Liquid-crystal technology vies for switching applications
Micro-electromechanical systems (MEMS) have emerged as a leading contender to serve as the foundation of next-generation all-optical switches. But vendors working in this field are leaving no technological stone unturned in the pursuit of enabling switch devices. Several companies have evaluated liquid crystals as the basis of switching components and report the technology soon should provide a viable building block for certain switching applications. In fact, modules based on liquid crystals should be available in the first half of next year.
Liquid-crystal technology has been used for various applications since the mid-'60s. While liquid-crystal displays form the most common application, technology variants have appeared in such arcane products as mood rings.
Liquid crystals, despite the name, are not truely liquid; they exist in a state between liquid and solid called mesophasic. The molecules have an elongated shape, often represented as a rod; under the proper conditions, the orientation of these molecules can be changed so that they face in a certain direction. The orientation affects the optical properties of the liquid crystal, which in turn affects the polarization of the light passing through it.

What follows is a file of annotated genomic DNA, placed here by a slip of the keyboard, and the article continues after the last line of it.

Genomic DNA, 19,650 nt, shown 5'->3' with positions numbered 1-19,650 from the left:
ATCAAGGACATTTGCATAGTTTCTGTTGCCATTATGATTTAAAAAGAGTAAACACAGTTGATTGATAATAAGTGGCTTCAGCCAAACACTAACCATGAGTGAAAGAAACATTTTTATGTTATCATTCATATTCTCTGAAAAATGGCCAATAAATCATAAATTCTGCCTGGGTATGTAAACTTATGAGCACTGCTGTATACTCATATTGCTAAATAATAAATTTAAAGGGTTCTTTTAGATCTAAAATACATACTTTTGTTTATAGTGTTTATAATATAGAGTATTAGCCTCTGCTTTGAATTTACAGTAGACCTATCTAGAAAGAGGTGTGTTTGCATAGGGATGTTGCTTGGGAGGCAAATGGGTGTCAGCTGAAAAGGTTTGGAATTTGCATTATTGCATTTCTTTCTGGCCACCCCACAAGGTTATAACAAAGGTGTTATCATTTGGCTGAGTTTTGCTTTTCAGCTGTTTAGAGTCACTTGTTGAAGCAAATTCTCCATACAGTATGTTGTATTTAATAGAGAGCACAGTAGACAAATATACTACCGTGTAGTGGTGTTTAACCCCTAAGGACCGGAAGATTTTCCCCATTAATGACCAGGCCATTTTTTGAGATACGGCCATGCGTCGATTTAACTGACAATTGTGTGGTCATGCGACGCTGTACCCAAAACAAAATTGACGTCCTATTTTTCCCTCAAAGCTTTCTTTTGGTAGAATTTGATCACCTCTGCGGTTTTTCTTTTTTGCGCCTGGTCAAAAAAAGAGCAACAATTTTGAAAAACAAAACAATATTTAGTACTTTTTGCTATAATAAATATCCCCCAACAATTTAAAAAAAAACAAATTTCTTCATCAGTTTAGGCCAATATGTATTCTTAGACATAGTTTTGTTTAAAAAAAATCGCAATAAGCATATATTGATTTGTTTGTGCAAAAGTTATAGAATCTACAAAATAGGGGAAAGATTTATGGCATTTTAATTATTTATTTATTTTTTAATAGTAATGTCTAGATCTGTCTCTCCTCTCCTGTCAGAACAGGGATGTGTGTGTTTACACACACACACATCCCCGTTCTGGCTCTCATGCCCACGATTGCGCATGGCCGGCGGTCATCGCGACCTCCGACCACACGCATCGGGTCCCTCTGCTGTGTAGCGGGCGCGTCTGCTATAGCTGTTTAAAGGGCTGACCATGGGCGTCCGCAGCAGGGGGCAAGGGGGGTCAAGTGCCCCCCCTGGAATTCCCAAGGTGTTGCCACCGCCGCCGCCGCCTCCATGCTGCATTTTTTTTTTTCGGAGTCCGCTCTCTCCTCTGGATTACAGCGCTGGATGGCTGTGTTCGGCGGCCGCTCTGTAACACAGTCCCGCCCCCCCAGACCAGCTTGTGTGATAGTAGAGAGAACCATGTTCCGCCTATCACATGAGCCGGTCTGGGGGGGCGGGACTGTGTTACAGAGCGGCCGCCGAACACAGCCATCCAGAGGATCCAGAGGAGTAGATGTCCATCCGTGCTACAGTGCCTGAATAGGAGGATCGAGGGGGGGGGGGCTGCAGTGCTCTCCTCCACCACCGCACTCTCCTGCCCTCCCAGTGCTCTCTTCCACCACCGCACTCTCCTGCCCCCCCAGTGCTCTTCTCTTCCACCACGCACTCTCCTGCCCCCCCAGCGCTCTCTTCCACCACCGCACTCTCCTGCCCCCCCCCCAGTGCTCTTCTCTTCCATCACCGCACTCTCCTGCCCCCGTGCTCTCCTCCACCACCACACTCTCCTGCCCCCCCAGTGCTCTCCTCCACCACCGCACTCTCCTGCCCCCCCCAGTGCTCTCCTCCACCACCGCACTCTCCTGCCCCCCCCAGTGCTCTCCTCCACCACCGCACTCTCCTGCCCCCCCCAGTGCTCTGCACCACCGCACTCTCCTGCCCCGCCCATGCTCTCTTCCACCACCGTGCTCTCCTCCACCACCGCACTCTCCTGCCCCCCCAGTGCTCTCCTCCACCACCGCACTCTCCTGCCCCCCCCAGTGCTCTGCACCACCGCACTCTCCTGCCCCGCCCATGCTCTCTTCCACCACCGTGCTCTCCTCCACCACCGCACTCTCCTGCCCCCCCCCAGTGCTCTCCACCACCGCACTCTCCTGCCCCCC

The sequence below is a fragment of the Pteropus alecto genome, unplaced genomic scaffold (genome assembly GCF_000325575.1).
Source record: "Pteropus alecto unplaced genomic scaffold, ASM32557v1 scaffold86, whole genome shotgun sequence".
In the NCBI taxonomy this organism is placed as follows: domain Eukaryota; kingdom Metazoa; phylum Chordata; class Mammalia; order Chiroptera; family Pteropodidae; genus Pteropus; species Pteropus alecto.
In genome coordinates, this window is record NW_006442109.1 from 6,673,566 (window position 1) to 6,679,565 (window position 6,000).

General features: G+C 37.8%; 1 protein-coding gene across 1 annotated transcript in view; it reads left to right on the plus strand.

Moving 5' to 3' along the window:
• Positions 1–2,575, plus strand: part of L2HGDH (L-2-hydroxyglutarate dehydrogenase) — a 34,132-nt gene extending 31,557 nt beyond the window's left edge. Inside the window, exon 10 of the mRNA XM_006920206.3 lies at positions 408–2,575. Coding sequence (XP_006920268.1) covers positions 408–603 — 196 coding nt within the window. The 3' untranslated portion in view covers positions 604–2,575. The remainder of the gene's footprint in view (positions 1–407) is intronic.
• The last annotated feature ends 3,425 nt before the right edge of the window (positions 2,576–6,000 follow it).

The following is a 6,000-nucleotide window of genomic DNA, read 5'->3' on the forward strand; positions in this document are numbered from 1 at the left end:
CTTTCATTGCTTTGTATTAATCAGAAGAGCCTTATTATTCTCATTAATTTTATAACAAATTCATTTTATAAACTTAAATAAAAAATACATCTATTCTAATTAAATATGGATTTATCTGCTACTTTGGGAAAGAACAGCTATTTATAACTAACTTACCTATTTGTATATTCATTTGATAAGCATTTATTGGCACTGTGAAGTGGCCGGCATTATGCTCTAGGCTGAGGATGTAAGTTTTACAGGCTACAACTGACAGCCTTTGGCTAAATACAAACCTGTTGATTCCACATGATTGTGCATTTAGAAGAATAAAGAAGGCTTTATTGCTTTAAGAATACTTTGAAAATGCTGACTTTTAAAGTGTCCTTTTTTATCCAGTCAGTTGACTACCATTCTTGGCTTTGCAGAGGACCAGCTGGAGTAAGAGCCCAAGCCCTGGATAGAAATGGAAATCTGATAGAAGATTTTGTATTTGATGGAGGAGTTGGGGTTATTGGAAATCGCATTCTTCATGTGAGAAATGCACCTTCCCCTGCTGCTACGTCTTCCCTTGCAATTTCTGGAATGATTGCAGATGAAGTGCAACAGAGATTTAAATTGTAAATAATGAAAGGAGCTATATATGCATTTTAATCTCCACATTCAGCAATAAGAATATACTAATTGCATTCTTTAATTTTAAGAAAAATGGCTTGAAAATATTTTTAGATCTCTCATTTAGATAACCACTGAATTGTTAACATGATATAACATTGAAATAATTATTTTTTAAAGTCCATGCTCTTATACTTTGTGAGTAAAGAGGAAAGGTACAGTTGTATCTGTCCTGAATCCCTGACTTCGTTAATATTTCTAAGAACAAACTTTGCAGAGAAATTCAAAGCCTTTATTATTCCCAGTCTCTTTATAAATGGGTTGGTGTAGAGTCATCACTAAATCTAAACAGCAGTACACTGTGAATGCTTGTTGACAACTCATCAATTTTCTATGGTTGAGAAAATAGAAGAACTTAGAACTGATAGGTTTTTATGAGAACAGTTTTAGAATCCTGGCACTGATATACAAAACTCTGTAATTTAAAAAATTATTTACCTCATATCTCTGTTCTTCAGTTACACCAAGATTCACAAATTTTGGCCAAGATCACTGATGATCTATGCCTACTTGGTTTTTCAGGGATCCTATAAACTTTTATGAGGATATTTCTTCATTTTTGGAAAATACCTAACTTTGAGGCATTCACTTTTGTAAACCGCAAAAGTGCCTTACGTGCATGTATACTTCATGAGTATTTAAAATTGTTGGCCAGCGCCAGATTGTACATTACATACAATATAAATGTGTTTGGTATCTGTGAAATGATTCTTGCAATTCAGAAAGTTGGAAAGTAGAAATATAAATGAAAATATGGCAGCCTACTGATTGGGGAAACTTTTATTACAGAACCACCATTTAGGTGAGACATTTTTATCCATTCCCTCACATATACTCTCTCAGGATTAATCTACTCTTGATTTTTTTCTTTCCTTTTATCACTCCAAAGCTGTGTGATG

At least three companies--Corning Inc. (Corning, NY), Chorum Technologies Inc. (Richardson, TX), and SpectraSwitch Inc. (Santa Rosa, CA) have announced the arrival of liquid-crystal switch components or systems by the first half of next year. According to John Bayne, product line manager for optical-networking devices at Corning, liquid crystals perform well by a variety of yardsticks.
"It's really not any one particular attribute, but the combination of performance we believe is unmatched right now in the devices we've seen demonstrated, in that it has very low insertion loss--we're talking less than 6 dB to access 40 to 80 channels; it has outstanding uniformity, on the order of 1 dB across all the channels; and outstanding isolation, 40 dB or better," he explains. "You can probably find other technologies that maybe have lower insertion loss or another technology may have higher isolation. But we believe that liquid crystal puts them all together in a very nice package."
Corning has announced its liquid-crystal switch, called the PurePath, will accommodate 40 channels at 100-GHz spacing in a 2x2 format. Bayne says that Corning will ship samples in the first quarter of 2000 and ramp up a pilot manufacturing line at the beginning of the second half of the year. If customers want 80 channels at 50-GHz spacings, the company will be happy to comply. "That's one of the advantages of using liquid crystals--you can really get down to narrow channel spacings, on the order of 25 GHz or less," he says.
While liquid-crystal displays have enjoyed widespread use for some time, the application of the technology to telecommunications systems has lagged because the material has tended to exhibit comparatively poor performance due to moisture and temperature sensitivities, explains Dr. Richard Albert, senior scientist at SpectraSwitch. Dr. Albert's company plans to incorporate the technology into a variety of switches, including on/off, 1x2, 1xN, and matrix-switching arrays. Production should begin by the second quarter of 2000. Dr. Albert and other researchers in the field say that recent advances in packaging and other processes have solved the temperature-sensitivity problems and opened the door to efficient switches based on liquid-crystal materials.